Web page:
I'm writing from Cambridge, where the Lincoln Institute of Land Policy and the Harvard Graduate School of Design are hosting their annual shindig for a small crew of journalists crazy enough to have urban issues as their beat.
Last year, the focus was decidedly on the journalists themselves. The newspaper business was falling apart, and the future was uncertain. This year, TIME magazine editor Rick Tetzeli set the slightly more optimistic tone for journalism in summarizing his magazine's bold move to plant a reporter in a house in Detroit. "The world of unemployed journalists is an untapped resource," he said. "The big media company is more and more of an anachronism." Tetzeli, with all of his big media clout, saw that the blog they set up for the project told a more interesting, consistent narrative than the stream of articles in TIME's many magazine properties.
Instead of navel-gazing, this year is focused on giving journalists the inspiration and high-level exposure to really dig in to stories about cities and urban planning. Andrés Duany kicked off the day with his usual bravado and razor-sharp analysis. Duany never ceases to amaze with his balance of real-world architecture and planning experience and next-generation thinking. Realizing that the projects he's planning today won't be built for another 5-10 years, he's already imagining they'll need to be ready for possible post-peak oil and global warming conditions. He's got a book coming out on agrarian urbanism in the next couple of months which should be fascinating. "It's not just one thing, it could be THE thing," says Duany. I'm dying to find out (more on Duany's provocative presentation on Monday).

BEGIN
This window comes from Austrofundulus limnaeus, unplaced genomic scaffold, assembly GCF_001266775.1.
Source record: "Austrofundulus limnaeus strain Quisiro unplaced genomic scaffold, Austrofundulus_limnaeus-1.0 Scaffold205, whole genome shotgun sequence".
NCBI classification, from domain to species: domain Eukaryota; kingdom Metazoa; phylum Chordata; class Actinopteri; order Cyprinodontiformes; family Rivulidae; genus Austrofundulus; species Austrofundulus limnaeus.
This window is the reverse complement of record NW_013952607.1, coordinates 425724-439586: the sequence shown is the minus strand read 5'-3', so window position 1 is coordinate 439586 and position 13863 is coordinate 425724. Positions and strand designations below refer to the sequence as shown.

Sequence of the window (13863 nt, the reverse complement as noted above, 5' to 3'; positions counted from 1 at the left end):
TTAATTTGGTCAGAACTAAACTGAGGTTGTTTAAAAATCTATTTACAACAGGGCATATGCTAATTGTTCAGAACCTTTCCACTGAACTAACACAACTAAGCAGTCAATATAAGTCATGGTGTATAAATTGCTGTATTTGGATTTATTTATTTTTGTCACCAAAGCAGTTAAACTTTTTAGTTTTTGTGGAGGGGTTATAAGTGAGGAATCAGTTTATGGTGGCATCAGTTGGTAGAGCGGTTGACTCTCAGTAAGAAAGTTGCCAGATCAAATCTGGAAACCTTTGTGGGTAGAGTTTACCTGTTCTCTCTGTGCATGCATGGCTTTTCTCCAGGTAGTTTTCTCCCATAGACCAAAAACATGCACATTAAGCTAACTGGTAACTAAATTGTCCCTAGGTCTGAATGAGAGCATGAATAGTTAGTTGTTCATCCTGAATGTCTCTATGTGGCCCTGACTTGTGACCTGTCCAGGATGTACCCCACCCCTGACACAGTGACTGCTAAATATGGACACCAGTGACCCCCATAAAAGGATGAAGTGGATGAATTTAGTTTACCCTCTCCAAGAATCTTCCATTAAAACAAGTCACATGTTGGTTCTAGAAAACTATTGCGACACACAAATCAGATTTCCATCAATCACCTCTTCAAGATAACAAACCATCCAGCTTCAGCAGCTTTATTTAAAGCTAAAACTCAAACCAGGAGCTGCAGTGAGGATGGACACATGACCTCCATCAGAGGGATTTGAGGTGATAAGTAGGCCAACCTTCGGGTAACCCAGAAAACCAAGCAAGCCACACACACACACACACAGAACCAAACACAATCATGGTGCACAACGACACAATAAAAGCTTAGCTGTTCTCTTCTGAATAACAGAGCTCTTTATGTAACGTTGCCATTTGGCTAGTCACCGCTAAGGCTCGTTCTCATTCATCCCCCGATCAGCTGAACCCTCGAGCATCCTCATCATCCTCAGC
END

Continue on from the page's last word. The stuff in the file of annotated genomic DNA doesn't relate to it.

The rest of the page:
But perhaps no one exemplifies the idea of "The Reinvented City" more then economist Paul Romer, who was the keynote speaker at tonight's dinner. Romer's "Charter City" concept is a dream that is so out there it is highly probable. In a nutshell, Romer is pitching places in the world with unused, unwanted land on creating a city framework outside their jurisdiction.The new "city" would be run remotely, using the Hong Kong model, and the citizens would be invited from all the poor areas of the world to come there and work. Sort of Sweatshop City, without the nationalism. Ingenious, and a little scary. 'Cities are the right interface for experimentation," says Romer. I couldn't agree more.
"The Reinvented City" continues tomorrow, and Mary Newsom (@marynewsom) and I are twittering up a storm. Follow me on Twitter at @halbur, or search hashtag #lincinst.